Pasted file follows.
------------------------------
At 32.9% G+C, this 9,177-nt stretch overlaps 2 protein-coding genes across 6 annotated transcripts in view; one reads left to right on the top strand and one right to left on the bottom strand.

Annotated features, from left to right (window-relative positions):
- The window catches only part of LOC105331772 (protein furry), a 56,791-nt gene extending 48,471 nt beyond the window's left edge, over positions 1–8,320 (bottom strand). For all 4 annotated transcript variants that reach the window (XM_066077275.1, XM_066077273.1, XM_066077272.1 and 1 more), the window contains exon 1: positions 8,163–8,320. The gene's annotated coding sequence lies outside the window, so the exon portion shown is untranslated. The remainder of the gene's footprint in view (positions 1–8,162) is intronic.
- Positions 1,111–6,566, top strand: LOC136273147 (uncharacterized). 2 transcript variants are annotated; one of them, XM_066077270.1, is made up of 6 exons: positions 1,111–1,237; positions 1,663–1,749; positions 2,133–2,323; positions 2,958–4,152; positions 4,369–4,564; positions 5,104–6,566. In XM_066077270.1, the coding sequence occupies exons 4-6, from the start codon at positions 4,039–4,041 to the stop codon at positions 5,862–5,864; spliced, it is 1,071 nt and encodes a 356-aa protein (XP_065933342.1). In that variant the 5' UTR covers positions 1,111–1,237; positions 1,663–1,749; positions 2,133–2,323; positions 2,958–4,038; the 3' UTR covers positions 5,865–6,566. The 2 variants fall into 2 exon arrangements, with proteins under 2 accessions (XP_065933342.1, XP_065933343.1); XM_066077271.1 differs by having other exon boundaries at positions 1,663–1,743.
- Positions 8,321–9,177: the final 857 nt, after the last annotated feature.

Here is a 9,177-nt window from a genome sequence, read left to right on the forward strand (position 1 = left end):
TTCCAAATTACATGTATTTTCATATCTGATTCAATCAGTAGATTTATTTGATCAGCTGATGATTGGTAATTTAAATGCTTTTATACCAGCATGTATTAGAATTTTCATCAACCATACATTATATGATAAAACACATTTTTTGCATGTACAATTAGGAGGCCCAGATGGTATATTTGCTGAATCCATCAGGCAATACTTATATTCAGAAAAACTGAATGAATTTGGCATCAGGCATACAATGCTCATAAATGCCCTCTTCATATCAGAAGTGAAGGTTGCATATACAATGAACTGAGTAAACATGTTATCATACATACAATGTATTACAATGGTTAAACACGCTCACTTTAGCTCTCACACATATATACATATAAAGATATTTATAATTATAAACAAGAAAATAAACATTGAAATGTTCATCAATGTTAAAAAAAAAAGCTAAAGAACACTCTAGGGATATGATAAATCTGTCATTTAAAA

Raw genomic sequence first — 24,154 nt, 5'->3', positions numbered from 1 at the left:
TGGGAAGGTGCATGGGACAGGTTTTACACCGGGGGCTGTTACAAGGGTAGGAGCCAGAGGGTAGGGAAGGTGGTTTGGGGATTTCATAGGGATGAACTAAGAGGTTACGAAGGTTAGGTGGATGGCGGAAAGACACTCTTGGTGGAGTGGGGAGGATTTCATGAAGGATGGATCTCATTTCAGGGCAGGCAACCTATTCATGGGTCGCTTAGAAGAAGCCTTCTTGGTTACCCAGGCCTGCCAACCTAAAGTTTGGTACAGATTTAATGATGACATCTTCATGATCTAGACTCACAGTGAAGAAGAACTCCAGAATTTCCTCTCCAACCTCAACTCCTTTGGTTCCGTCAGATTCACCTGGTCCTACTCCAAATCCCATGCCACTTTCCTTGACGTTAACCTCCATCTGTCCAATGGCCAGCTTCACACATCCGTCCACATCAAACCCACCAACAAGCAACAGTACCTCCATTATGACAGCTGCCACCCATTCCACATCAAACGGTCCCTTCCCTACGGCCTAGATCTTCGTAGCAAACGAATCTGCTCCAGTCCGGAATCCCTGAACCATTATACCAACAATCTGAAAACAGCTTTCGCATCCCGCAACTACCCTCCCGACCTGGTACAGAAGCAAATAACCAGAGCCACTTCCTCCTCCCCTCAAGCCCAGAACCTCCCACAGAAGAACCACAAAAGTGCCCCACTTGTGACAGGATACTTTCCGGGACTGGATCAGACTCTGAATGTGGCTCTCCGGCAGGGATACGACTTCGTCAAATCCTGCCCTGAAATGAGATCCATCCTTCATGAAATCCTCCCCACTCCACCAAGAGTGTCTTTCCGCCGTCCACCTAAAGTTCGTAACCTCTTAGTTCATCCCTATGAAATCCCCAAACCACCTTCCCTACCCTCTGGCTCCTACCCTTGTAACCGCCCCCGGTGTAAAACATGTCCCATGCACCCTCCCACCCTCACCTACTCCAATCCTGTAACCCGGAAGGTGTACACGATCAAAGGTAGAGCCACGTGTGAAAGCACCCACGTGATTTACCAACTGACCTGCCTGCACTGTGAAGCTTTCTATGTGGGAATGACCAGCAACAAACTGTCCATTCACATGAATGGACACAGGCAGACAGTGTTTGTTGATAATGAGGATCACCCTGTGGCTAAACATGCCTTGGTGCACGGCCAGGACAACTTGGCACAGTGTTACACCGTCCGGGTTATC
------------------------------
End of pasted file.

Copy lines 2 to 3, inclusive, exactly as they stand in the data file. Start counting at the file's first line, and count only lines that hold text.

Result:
Annotated features, from left to right (window-relative positions):
- The window catches only part of LOC105331772 (protein furry), a 56,791-nt gene extending 48,471 nt beyond the window's left edge, over positions 1–8,320 (bottom strand). For all 4 annotated transcript variants that reach the window (XM_066077275.1, XM_066077273.1, XM_066077272.1 and 1 more), the window contains exon 1: positions 8,163–8,320. The gene's annotated coding sequence lies outside the window, so the exon portion shown is untranslated. The remainder of the gene's footprint in view (positions 1–8,162) is intronic.